But for companies operating across Europe, and indeed across the world, with establishments or customers in the UK, Brexit also has implications in terms of the applicability of the UK data protection framework to their operations. The UK government has published its catchily-titled draft Data Protection, Privacy and Electronic Communications (Amendments etc) (EU Exit) Regulations 2019 (DP Exit Regs), which amend the territorial applicability provisions of the UK’s Data Protection Act 2018 (DPA 2018) to ensure the law applies appropriately after the exit day.
At present, under section 207 of the DPA 2018, the law applies to:
(a) The processing of personal data which takes place in the context of the activities of an establishment in the UK, mirroring the wording of Article 3(1) GDPR but referring to the UK rather than the EU as a whole. S. 207(7) incorporates the provisions of GDPR recital 22: the fact that an “establishment” includes a person who “maintains, and carries on activities through… other stable arrangements” in the United Kingdom; and
(b) Processing of personal data relating to an individual in the UK by a controller or processor which is not established in any EU Member State, but which offers goods or services to, or monitors the behaviour of, those individuals in the UK. This means that a company with no establishment in the UK, but an establishment in the EU27 that offers goods or services to, or monitors the behaviour of, individuals in the UK would not be subject to the DPA 2018.
However, the DP Exit Regs are set to amend this. One aspect of the DP Exit Regs is that they amend the GDPR itself insofar as it applies to the UK, and the resulting text is called the “UK GDPR.” With regard to territorial scope, the UK GDPR essentially replicates GDPR Article 3, but refers to the UK rather than “the Union,” with limited additional exclusions for the public sector.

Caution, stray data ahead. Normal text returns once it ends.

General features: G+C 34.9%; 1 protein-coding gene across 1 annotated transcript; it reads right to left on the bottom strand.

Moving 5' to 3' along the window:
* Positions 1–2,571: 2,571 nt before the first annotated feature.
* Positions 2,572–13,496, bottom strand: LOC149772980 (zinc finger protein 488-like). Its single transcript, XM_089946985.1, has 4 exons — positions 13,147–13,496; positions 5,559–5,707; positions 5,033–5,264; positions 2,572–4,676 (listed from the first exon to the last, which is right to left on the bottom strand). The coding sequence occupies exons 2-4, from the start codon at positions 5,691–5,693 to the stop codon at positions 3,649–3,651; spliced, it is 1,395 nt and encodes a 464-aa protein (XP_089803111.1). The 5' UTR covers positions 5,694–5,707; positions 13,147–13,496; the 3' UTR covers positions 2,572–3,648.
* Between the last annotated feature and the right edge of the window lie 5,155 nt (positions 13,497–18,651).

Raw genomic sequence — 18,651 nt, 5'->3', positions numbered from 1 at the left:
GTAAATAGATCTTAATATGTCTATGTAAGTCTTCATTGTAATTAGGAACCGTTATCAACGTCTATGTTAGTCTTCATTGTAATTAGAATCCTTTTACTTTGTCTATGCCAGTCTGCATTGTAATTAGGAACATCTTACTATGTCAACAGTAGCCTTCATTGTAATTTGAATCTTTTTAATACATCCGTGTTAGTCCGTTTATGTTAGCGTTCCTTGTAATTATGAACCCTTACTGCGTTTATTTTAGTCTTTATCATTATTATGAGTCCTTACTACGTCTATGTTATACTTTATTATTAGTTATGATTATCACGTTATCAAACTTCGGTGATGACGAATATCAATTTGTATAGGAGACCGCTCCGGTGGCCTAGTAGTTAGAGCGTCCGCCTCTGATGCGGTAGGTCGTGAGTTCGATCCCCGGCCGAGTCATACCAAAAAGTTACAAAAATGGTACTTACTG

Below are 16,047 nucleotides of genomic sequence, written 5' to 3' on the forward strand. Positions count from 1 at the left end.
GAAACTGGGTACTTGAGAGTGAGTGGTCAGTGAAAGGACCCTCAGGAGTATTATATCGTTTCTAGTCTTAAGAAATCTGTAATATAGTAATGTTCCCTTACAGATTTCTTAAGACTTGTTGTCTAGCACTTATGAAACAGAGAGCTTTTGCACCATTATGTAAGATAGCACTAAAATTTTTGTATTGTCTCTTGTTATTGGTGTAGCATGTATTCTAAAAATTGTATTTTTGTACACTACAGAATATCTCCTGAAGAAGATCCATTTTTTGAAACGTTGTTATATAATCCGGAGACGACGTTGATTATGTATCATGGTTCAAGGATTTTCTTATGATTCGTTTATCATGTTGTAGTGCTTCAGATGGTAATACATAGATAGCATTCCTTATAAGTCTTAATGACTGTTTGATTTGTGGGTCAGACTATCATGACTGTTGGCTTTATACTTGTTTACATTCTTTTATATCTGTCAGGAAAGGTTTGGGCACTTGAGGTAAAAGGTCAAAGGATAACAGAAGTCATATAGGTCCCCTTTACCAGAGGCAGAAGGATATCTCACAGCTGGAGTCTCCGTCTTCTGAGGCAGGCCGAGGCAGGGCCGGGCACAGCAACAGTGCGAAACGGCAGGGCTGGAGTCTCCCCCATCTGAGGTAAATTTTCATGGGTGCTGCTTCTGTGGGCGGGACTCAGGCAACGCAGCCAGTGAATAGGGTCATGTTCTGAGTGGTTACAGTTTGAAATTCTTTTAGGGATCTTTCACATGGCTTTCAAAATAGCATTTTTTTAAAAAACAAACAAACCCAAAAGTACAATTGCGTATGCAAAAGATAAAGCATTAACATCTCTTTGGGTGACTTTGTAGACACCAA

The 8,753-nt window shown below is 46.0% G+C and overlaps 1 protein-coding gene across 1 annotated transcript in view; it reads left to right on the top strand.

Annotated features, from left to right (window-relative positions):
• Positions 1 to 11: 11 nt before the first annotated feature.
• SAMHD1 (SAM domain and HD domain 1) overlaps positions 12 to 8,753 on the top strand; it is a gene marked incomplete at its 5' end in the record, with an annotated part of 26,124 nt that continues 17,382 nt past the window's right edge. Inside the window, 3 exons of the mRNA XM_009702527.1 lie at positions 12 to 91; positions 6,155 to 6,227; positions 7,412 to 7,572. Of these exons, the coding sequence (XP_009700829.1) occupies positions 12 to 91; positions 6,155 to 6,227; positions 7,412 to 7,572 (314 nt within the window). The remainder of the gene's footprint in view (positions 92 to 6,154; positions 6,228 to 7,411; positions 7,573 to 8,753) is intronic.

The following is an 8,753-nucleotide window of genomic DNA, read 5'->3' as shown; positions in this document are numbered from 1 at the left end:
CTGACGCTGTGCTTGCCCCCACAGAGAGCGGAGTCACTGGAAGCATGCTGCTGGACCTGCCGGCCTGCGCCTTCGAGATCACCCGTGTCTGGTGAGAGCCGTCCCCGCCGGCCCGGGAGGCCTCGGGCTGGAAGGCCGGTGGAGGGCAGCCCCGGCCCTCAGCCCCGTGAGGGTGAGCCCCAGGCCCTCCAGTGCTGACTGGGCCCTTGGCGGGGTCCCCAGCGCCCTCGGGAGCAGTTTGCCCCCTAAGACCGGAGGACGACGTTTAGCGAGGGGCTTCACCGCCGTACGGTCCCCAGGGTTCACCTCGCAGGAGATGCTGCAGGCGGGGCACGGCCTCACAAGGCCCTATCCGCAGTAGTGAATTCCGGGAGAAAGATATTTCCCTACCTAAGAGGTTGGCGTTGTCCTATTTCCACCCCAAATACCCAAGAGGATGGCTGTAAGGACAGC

In and of themselves, these amendments do not seem controversial, so the initial response might be “so what?” Well, applying the UK’s DPA 2018 in this way means in the first place that companies which would not have been caught previously (i.e., those in the EU27 without an establishment in the UK but offering goods or services to individuals in the UK or monitoring those individuals) will have to consider the extra layer of obligations set out in the DPA 2018 which goes beyond those set out in the GDPR.
For example, Schedule 1, Part 4 of the DPA 2018 requires companies processing special category data to have a policy document explaining how that special category data is processed, as well as extra elements to be included in the Article 30 Records of Processing document relating to the special category data and compliance with the appropriate policy document. It is therefore clear as a result of Brexit, complying with the GDPR does not leave multinationals which target the UK market entirely off the hook when it comes to meeting UK law data protection requirements.
Perhaps even more important is that multinationals which are subject to the DPA 2018 will have to deal with the UK Information Commissioner’s Office in relation to any matters affecting UK data subjects, even if the processing in question is cross-border processing under the jurisdiction of a lead supervisory authority under the GDPR’s One Stop Shop. For example, personal data breaches would have to be notified to the ICO in addition to any EU27 lead supervisory authority. Similarly, any BCR applicants dealing with another EU supervisory authority as their lead reviewer will also have to coordinate the approval process with the ICO in order to cover data transfers out of the UK. Furthermore, the ICO will also have competence to investigate concerns related to UK data subjects outside of the GDPR’s One Stop Shop, meaning it may yet play a leading role in the development and enforcement of European data protection law in the coming years.
Authored by Paul Maynard